Another major reason is the widespread corruption existing there. Rise in public expenditure and widespread reforms in judicial systems and police service can be suggested as the major policy options for alleviating the current situation. More focus needs to be given to the health and education needs of poor. These need assistance from international organizations like World Bank.
According to (Seers 1989, 485), development cannot be measured in terms of economic development alone. This is because for economic development Gross Domestic Product is used as the main indicator. This indicator is only an aggregation and hence in a country with significant poverty, a luxury item like car will be counted more than an essential commodity like food items. Hence, GDP can overestimate the level of development in a country (Seers 1989 486). Further, economic development need not always lead to human development. It involves development in terms of combination of social, economic and political development rather than economic development alone. Therefore, development needs to be measured in terms of a combination of economic and social terms.
Based on the above definition of development, the current level of development in Indonesia is assessed. The major indicators of development used are economic and social indicators. For indicating economic development, the growth rate of GDP, inflation, money supply, foreign exports and imports and foreign investments are used. The main social indicators used are population growth rate, infant mortality rate, life expectancy, school participation rate, adult literacy rate and unemployment rate.Further, the reasons for the current level of development are also examined. Finally, the main policies to be adopted for improving the current level of development are suggested. How to implement these policies and what assistance is needed for the country to improve the situation are also examined.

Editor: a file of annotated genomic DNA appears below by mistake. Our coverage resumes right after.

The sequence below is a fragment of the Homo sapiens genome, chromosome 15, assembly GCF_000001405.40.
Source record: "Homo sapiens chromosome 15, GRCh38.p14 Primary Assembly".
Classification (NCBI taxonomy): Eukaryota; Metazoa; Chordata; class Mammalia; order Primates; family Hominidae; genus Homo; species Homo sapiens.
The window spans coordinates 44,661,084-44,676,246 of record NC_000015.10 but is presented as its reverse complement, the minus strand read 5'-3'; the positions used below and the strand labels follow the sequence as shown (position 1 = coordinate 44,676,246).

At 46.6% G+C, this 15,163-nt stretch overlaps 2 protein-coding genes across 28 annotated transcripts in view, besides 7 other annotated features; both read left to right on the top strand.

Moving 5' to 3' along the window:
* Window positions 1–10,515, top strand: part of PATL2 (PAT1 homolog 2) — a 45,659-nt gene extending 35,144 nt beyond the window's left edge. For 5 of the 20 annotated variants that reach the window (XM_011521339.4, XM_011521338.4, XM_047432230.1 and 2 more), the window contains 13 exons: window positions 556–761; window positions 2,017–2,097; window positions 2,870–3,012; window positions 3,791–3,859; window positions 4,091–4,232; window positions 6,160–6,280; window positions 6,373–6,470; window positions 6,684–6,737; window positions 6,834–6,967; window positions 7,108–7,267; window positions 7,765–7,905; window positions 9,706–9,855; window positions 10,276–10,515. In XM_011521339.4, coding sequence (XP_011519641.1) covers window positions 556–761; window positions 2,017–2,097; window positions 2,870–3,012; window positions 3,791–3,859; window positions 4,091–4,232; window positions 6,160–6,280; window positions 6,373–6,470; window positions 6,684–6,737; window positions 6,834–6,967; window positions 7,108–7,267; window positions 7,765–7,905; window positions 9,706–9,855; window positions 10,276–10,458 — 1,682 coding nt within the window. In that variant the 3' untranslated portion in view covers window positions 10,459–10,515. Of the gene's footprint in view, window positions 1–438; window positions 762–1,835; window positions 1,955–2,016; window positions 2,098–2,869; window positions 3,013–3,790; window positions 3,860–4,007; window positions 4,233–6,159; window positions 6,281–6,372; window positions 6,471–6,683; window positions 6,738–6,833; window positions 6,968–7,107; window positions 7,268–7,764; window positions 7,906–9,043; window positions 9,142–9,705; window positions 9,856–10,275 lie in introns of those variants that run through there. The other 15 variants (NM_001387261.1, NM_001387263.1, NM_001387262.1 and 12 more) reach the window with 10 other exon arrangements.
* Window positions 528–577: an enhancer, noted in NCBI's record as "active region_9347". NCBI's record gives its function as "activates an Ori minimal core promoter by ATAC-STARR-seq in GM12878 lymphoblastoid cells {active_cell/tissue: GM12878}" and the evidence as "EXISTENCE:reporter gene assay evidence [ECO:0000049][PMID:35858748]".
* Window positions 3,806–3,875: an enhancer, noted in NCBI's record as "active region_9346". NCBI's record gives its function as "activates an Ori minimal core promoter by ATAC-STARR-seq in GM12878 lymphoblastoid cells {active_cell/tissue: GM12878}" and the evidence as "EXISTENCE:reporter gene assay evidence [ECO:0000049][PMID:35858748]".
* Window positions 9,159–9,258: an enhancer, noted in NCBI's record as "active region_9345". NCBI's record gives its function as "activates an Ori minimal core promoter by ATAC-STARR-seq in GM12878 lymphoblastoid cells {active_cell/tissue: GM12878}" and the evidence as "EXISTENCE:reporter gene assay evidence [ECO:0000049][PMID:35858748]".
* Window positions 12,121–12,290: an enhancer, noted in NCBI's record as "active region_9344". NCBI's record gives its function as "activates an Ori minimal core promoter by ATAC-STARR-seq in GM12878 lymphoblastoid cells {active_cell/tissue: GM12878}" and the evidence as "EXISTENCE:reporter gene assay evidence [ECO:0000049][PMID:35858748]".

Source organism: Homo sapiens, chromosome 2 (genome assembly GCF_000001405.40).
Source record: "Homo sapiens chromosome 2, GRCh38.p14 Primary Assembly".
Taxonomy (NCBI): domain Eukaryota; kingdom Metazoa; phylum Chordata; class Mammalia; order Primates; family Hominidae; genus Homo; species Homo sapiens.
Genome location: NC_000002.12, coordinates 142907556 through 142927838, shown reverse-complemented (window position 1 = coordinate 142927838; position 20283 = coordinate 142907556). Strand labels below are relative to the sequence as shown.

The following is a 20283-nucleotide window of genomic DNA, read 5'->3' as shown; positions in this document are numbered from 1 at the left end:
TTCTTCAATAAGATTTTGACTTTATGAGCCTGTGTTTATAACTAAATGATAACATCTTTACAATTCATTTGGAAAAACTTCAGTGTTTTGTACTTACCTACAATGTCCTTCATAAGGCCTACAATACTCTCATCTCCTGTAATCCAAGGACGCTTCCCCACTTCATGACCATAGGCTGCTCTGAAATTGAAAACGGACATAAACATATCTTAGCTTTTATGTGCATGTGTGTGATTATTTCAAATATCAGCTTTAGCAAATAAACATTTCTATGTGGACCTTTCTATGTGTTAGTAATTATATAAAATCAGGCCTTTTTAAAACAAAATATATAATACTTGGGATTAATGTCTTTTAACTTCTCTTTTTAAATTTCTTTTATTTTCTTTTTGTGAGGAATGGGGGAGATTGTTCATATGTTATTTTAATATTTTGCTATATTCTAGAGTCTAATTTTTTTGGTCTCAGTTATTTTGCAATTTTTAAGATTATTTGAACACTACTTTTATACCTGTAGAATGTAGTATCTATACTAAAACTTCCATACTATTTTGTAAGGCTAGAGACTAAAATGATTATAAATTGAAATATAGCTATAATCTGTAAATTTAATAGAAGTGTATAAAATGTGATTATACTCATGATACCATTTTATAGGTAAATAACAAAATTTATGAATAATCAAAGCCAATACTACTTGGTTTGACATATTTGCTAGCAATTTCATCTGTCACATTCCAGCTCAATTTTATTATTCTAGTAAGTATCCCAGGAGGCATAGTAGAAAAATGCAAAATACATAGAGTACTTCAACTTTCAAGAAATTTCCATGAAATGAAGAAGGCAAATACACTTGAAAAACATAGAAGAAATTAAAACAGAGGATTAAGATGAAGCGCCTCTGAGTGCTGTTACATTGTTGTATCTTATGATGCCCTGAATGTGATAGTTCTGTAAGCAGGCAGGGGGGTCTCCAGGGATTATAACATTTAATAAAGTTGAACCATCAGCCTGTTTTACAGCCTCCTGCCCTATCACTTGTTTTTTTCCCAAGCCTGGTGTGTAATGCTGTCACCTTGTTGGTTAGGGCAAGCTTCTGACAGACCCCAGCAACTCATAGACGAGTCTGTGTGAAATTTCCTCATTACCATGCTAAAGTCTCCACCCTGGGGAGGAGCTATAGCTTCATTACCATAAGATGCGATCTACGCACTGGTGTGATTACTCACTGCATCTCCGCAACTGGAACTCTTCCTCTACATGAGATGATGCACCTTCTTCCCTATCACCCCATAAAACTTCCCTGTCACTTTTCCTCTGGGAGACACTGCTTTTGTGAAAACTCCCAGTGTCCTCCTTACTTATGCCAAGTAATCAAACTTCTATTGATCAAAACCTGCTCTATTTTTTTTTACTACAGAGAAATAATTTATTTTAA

2. Current Level of Indonesia's Development and its Reasons
In terms of economic development, Indonesia achieved considerable growth since 1966 (Hill 2000, 11).From 1969 to 1997, there has been a rapid rise of about 150 percent rise in GDP in Indonesia. In this period, service sector has been following the economy's overall growth very closely (Hill 2000, 11).The main reasons for the sustained economic growth in this period have been suggested as high investment rates and thereby rapid technological transfer (Dick and Vincent 2002,354).Money supply growth and Inflation were all under control in this period(Hill 2000,30). At present, Indonesia has an economic growth of 4.2 percent, which is the highest in South East Asia though this was less than the GDP growth of 6.2 percent in 2008(Asian Development Outlook 2009,136). This decline might be due to the global financial crisis of 2008. Private and government consumption grew by 5.4 percent and 18.0 percent while investment declined slightly in 2009. Service sector has been the major contributor to GDP growth followed by industrial and agricultural sector in 2009.Inflation declined to 2.7 percent in 2009 from 12.7 percent and poverty incidence measured by the national poverty line declined to 14.7 percent in 2009 from 15.4 percent. Net foreign investment inflows are $3.5 trillion in 2009 and balance of payments recorded a surplus. The trends in foreign trade show that the